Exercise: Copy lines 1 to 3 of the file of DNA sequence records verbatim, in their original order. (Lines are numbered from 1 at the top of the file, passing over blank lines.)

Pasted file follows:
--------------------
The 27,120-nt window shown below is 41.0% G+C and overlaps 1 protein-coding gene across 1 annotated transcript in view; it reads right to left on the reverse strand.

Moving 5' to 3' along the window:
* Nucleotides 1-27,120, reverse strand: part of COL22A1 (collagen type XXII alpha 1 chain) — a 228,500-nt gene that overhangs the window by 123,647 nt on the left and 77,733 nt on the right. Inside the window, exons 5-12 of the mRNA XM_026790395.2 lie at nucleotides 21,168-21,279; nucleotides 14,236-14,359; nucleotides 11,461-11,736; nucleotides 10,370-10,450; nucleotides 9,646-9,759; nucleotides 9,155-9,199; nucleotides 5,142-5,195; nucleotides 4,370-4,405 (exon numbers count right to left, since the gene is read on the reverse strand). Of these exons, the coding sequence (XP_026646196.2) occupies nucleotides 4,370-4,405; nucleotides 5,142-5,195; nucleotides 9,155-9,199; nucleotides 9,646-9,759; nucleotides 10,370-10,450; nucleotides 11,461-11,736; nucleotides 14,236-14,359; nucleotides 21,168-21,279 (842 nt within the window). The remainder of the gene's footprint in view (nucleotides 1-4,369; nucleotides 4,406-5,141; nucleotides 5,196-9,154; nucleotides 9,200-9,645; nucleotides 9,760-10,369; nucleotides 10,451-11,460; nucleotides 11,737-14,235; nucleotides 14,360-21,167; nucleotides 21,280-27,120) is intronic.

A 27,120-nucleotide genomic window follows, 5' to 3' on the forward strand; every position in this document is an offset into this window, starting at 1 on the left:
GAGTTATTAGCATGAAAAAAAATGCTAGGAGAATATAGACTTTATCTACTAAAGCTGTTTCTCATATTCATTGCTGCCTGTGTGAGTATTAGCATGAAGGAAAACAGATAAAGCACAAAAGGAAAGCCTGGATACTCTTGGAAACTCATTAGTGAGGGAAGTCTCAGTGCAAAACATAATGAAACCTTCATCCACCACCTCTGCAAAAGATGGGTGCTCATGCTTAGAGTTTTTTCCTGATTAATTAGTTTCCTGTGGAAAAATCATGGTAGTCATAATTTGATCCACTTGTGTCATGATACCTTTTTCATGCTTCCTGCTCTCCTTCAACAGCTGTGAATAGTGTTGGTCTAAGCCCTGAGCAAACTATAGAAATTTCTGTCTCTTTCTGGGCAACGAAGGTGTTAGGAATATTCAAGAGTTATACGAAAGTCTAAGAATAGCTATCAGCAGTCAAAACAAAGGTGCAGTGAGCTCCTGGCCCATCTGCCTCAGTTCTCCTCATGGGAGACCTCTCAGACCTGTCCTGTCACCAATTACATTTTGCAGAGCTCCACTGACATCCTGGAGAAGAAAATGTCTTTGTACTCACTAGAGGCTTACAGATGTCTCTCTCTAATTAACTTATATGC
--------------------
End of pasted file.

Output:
The 27,120-nt window shown below is 41.0% G+C and overlaps 1 protein-coding gene across 1 annotated transcript in view; it reads right to left on the reverse strand.

Moving 5' to 3' along the window:
* Nucleotides 1-27,120, reverse strand: part of COL22A1 (collagen type XXII alpha 1 chain) — a 228,500-nt gene that overhangs the window by 123,647 nt on the left and 77,733 nt on the right. Inside the window, exons 5-12 of the mRNA XM_026790395.2 lie at nucleotides 21,168-21,279; nucleotides 14,236-14,359; nucleotides 11,461-11,736; nucleotides 10,370-10,450; nucleotides 9,646-9,759; nucleotides 9,155-9,199; nucleotides 5,142-5,195; nucleotides 4,370-4,405 (exon numbers count right to left, since the gene is read on the reverse strand). Of these exons, the coding sequence (XP_026646196.2) occupies nucleotides 4,370-4,405; nucleotides 5,142-5,195; nucleotides 9,155-9,199; nucleotides 9,646-9,759; nucleotides 10,370-10,450; nucleotides 11,461-11,736; nucleotides 14,236-14,359; nucleotides 21,168-21,279 (842 nt within the window). The remainder of the gene's footprint in view (nucleotides 1-4,369; nucleotides 4,406-5,141; nucleotides 5,196-9,154; nucleotides 9,200-9,645; nucleotides 9,760-10,369; nucleotides 10,451-11,460; nucleotides 11,737-14,235; nucleotides 14,360-21,167; nucleotides 21,280-27,120) is intronic.